Is it Time to End the US-Iran Claims Tribunal?

Is it Time to End the US-Iran Claims Tribunal?

Yes, says John Bellinger in Thursday’s Washington Post:

While it has done important work, the tribunal has largely outlived its utility for both sides — and the Obama administration could face a significant international legal challenge if the tribunal orders the United States to make large monetary payments to the Iranian government. . . .

When it was set up under the Algiers Accords, the tribunal was expected to resolve all outstanding claims in a few years. It has labored for nearly three decades, conducting more than 300 hearings and issuing more than 20,000 orders. The tribunal has made 600 awards resolving claims by nationals of the two countries, or by one government against the other, including more than $2.5 billion in awards to U.S. nationals or the U.S. government and roughly $1 billion to the Iranian government. It is still working on some of the most complicated cases: disputes relating to contracts for sales and services of military equipment produced by U.S. companies for Iran before 1979. . . .

In July, the tribunal dismissed, 5 to 4, Iran’s claim for $2.2 billion in compensation for military equipment that had been ordered by Shah Mohammad Reza Pahlavi but that the U.S. government had refused to allow U.S. companies to deliver after the hostage crisis. Had the tribunal ordered Washington to pay Iran even a fraction of what it had sought, the administration would have been forced to choose between complying with U.S. obligations under the Algiers Accords, and thus paying millions of dollars (or more) to a government that has been supporting terrorism and secretly building uranium enrichment facilities, or ignoring an international court.

But the Obama administration still faces a threat. The tribunal left the door open for Iran to relitigate aspects of this dispute, and Tehran still has claims worth billions of dollars in other cases. . . .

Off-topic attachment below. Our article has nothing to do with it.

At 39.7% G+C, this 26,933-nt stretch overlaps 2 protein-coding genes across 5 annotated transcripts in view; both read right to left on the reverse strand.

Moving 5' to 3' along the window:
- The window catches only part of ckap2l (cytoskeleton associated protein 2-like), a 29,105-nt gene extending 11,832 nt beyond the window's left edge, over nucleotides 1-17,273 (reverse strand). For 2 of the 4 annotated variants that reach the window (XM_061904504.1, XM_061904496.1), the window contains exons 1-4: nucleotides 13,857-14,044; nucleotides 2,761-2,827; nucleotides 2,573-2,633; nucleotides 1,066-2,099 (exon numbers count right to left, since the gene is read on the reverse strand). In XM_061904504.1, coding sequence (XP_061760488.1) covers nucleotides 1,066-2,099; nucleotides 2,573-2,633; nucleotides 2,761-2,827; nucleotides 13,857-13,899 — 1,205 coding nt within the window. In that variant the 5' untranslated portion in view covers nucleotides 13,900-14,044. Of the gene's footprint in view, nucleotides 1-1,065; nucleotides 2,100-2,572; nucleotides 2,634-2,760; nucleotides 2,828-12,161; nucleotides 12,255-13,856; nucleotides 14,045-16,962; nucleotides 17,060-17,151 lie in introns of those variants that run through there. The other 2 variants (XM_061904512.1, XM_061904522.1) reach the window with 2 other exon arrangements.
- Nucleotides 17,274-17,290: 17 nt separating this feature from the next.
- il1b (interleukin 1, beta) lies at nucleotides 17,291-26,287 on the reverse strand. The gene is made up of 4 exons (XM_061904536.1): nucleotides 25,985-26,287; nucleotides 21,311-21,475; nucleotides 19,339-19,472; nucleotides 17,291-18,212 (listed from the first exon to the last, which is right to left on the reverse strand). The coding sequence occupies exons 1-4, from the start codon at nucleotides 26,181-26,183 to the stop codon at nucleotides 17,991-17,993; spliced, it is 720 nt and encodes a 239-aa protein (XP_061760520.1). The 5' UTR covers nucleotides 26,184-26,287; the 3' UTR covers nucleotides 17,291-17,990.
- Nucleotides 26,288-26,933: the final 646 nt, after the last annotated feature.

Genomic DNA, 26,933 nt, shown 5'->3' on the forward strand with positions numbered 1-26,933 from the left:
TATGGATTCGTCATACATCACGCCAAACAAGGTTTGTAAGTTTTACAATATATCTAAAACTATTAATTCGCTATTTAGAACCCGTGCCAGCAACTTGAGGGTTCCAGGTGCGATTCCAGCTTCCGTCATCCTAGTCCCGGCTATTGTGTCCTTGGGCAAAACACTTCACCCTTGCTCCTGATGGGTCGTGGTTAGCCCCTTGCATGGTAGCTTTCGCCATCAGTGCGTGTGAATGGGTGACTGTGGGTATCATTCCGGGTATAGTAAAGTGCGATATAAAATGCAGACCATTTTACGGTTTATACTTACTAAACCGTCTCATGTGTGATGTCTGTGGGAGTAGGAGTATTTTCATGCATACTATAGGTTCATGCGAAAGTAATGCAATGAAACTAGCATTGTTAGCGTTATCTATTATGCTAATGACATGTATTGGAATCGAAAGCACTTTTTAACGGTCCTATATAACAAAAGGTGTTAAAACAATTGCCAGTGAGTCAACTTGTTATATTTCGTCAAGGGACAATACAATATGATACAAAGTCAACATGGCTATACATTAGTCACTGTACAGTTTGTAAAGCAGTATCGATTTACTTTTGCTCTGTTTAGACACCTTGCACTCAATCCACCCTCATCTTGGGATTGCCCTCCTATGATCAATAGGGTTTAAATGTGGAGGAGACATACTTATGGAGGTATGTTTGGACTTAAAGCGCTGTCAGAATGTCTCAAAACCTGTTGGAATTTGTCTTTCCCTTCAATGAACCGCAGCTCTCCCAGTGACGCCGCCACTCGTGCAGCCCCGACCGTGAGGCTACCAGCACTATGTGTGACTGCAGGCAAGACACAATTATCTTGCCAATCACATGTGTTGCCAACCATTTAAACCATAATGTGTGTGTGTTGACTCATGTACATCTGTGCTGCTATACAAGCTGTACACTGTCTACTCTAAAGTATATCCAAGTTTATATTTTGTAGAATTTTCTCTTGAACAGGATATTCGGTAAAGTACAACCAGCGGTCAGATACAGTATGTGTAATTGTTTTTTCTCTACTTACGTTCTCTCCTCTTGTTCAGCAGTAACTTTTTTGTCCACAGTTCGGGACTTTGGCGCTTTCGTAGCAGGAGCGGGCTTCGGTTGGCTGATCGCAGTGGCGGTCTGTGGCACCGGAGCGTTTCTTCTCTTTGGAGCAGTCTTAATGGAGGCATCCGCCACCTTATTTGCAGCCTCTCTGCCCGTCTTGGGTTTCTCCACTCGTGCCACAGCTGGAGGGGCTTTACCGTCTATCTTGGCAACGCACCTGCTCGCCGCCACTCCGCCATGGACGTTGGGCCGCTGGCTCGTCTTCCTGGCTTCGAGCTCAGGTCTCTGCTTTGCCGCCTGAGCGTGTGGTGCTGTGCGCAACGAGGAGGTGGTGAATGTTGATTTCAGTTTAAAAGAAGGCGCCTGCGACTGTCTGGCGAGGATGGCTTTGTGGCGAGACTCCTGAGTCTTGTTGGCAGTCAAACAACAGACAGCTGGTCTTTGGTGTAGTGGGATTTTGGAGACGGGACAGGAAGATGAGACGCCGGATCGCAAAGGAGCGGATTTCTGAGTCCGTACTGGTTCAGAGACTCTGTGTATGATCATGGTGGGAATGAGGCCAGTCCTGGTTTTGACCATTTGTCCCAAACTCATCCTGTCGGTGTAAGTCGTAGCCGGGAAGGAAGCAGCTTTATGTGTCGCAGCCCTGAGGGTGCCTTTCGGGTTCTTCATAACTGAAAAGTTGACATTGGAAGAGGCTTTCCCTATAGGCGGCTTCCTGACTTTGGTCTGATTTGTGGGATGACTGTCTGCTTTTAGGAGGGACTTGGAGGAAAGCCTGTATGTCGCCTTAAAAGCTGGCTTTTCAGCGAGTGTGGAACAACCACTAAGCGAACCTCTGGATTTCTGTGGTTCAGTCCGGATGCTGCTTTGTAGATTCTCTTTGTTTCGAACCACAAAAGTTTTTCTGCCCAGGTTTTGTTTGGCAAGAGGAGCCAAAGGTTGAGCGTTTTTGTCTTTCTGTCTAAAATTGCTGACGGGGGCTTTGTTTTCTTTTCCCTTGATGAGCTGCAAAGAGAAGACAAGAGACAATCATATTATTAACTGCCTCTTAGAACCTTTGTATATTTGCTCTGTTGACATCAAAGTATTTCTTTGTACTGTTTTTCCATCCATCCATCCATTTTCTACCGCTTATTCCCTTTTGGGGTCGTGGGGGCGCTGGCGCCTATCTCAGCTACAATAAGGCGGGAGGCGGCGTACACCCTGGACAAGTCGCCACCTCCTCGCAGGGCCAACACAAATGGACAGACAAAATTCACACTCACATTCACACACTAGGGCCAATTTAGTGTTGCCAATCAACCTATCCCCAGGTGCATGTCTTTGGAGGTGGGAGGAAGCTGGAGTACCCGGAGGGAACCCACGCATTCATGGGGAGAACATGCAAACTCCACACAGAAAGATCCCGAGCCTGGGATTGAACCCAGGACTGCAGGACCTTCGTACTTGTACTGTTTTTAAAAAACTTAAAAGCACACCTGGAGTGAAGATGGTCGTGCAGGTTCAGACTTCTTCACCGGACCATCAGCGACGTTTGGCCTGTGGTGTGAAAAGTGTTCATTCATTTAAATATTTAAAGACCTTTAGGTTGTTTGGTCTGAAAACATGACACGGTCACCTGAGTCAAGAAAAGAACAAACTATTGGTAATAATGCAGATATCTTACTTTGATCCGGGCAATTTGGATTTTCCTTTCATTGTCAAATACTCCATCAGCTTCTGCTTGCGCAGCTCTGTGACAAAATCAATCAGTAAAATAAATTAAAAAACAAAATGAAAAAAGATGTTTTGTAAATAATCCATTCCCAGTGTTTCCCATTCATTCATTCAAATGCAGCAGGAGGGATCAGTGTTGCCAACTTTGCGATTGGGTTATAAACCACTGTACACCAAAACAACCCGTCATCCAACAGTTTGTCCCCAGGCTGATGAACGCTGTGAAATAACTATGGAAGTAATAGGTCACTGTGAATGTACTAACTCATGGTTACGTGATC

The tentative deal announced Wednesday is expected to buy time to establish a diplomatic solution to the impasse over Iran’s nuclear ambitions. Rather than continuing to hope for the best, the Obama administration should add the future of the tribunal and remaining bilateral claims to the list of issues to be discussed with Iran. U.S. negotiators might suggest that the tribunal be dissolved, with outstanding Iranian claims withdrawn in exchange for U.S. payment for enrichment of Iranian uranium outside of Iran. Issues concerning diplomatic properties of both governments, which have been the subject of claims before the tribunal, could also be resolved, paving the way for the gradual resumption of diplomatic ties.

I’m generally a fan of the US-Iran Claims Tribunal (and, for the record, it’s probably worth noting that I have worked on behalf of the United States in several of the Tribunal’s cases).  Still, I think Bellinger’s idea is worthy of serious consideration.  Like Bellinger, I’d always understood the real risk to U.S. compliance with the Algiers Accords would arrive whenever the Court finally pronounces on how much the United States owes Iran for the failure to deliver military equipment for which Iran had already paid.  Indeed, although Iran’s own intransigence certainly helps explain why the Tribunal has lasted three decades, it’s not like the United States has eagerly sought an early resolution of all of Iran’s outstanding claims because of the political problem that Bellinger identifies in getting Congress to pay any major awards to Iran. 

Thus, if it’s possible to wind-up the Tribunal as part of any nuclear-related deal between the United States and Iran, wouldn’t it make sense to do so?  Or, are there reasons to maintain the Tribunal independent of the political risk of a major award against the United States at some not-to-distant point in the future?  For example, as the recent nuclear talks indicate, the Tribunal provides a forum for discussion that the United States might want to maintain in lieu of having to go to more ad hoc interactions with all the attendant political questions about “preconditions” for such talks, etc.  Maybe the United States wants (needs?) this forum to remain in place, especially if questions arise in Iran’s conclusion or implementation of the tentative deal currently on the table.  What do readers think?  Is it time to say good-bye to the U.S.-Iran Claims Tribunal?

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